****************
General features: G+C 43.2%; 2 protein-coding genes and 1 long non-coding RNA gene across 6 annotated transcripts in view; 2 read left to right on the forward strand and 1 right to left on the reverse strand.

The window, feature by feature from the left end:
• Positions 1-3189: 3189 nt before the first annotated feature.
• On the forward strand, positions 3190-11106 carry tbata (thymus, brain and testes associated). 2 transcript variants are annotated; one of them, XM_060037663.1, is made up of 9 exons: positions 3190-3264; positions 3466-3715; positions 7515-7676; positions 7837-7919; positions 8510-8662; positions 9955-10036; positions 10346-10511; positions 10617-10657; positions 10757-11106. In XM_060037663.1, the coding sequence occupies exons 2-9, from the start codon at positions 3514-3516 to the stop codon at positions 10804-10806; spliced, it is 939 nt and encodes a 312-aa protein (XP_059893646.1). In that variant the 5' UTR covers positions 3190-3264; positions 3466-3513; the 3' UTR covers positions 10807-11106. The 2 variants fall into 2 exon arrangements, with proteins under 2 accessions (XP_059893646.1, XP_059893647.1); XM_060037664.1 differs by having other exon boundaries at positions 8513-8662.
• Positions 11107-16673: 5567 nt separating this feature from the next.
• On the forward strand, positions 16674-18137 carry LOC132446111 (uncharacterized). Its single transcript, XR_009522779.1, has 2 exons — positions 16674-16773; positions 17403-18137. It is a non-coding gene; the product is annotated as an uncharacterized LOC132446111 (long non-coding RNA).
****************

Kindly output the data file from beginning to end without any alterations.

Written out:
General features: G+C 43.2%; 2 protein-coding genes and 1 long non-coding RNA gene across 6 annotated transcripts in view; 2 read left to right on the forward strand and 1 right to left on the reverse strand.

The window, feature by feature from the left end:
• Positions 1-3189: 3189 nt before the first annotated feature.
• On the forward strand, positions 3190-11106 carry tbata (thymus, brain and testes associated). 2 transcript variants are annotated; one of them, XM_060037663.1, is made up of 9 exons: positions 3190-3264; positions 3466-3715; positions 7515-7676; positions 7837-7919; positions 8510-8662; positions 9955-10036; positions 10346-10511; positions 10617-10657; positions 10757-11106. In XM_060037663.1, the coding sequence occupies exons 2-9, from the start codon at positions 3514-3516 to the stop codon at positions 10804-10806; spliced, it is 939 nt and encodes a 312-aa protein (XP_059893646.1). In that variant the 5' UTR covers positions 3190-3264; positions 3466-3513; the 3' UTR covers positions 10807-11106. The 2 variants fall into 2 exon arrangements, with proteins under 2 accessions (XP_059893646.1, XP_059893647.1); XM_060037664.1 differs by having other exon boundaries at positions 8513-8662.
• Positions 11107-16673: 5567 nt separating this feature from the next.
• On the forward strand, positions 16674-18137 carry LOC132446111 (uncharacterized). Its single transcript, XR_009522779.1, has 2 exons — positions 16674-16773; positions 17403-18137. It is a non-coding gene; the product is annotated as an uncharacterized LOC132446111 (long non-coding RNA).